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Violence Threatens Darfur November Harvest


The International Committee of the Red Cross is warning that rising violence is threatening food security in Sudan’s Darfur region. It says next month’s important harvest may be affected by fighting between rebels and government forces, banditry and violence over cattle looting and access to grazing lands. The main crops in Darfur include maize, millet and okra.

Paul Conneally is a spokesman for the ICRC. From Khartoum, he spoke to English to Africa reporter Joe De Capua about the coming harvest.

He says, “Traditional harvest time in Darfur is in November. And for a number of months leading up to this crucial time the ICRC has been supporting rural communities with agricultural seeds and tools and even training in order to boost agricultural production and decrease the dependency on food aid. Now, unfortunately, from about mid-September in Darfur up until the current day, there has been a noticeable increase in armed confrontations as well as banditry, which has caused further displacement of the population, particularly in rural areas. And of course they would be the people very much engaged in farming and agricultural production.”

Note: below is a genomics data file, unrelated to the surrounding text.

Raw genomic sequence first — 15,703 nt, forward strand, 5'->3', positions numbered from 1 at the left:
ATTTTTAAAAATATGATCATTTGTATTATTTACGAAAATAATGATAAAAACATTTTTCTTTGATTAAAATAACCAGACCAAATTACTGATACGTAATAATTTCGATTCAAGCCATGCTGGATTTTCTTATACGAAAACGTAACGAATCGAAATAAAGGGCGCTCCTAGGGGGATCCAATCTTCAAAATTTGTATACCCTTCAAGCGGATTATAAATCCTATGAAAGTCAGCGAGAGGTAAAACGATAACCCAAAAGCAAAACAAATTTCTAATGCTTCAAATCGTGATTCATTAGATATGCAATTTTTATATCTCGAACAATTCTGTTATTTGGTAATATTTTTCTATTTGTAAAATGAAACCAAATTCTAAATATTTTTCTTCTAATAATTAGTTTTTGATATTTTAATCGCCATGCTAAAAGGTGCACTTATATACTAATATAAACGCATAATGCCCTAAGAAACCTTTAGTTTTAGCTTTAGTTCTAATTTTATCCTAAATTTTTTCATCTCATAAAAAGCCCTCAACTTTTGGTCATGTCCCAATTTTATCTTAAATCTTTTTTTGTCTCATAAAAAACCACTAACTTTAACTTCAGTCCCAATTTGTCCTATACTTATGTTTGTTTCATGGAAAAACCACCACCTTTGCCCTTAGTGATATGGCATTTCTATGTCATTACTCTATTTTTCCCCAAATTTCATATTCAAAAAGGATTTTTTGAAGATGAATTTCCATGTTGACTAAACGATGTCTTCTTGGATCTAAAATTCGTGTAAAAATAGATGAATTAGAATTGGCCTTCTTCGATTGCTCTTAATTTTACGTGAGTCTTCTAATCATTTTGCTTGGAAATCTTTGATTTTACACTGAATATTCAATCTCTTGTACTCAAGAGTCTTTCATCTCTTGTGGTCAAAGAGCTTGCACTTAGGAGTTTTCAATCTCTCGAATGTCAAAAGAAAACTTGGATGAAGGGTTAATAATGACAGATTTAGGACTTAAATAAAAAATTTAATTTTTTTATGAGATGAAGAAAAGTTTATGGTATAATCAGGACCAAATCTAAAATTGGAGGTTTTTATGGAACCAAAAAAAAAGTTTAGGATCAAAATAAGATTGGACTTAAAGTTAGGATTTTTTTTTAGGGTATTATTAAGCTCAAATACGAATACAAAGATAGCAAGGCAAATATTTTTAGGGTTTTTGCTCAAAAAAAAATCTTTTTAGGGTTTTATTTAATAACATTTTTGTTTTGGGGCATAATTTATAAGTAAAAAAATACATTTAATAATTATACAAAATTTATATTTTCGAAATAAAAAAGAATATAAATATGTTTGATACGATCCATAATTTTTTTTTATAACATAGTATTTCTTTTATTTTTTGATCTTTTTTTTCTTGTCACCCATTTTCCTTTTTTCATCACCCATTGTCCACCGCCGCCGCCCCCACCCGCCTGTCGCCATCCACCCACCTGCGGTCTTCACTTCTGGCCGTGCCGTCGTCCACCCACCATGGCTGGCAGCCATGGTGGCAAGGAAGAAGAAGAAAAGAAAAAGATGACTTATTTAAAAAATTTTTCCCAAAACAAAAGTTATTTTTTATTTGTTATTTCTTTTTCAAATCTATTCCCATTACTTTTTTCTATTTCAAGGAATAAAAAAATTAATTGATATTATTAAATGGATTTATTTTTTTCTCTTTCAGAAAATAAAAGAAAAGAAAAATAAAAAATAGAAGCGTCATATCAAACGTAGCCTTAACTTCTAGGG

The UNHCR spokesman adds, “What we are very concerned about at the moment is that these clashes, this increased violence, will affect the agricultural output and the food production and food security in Darfur. This remains to be seen yet, however, and we’re currently assessing it in the affected regions and expect some more accurate data in early November.”

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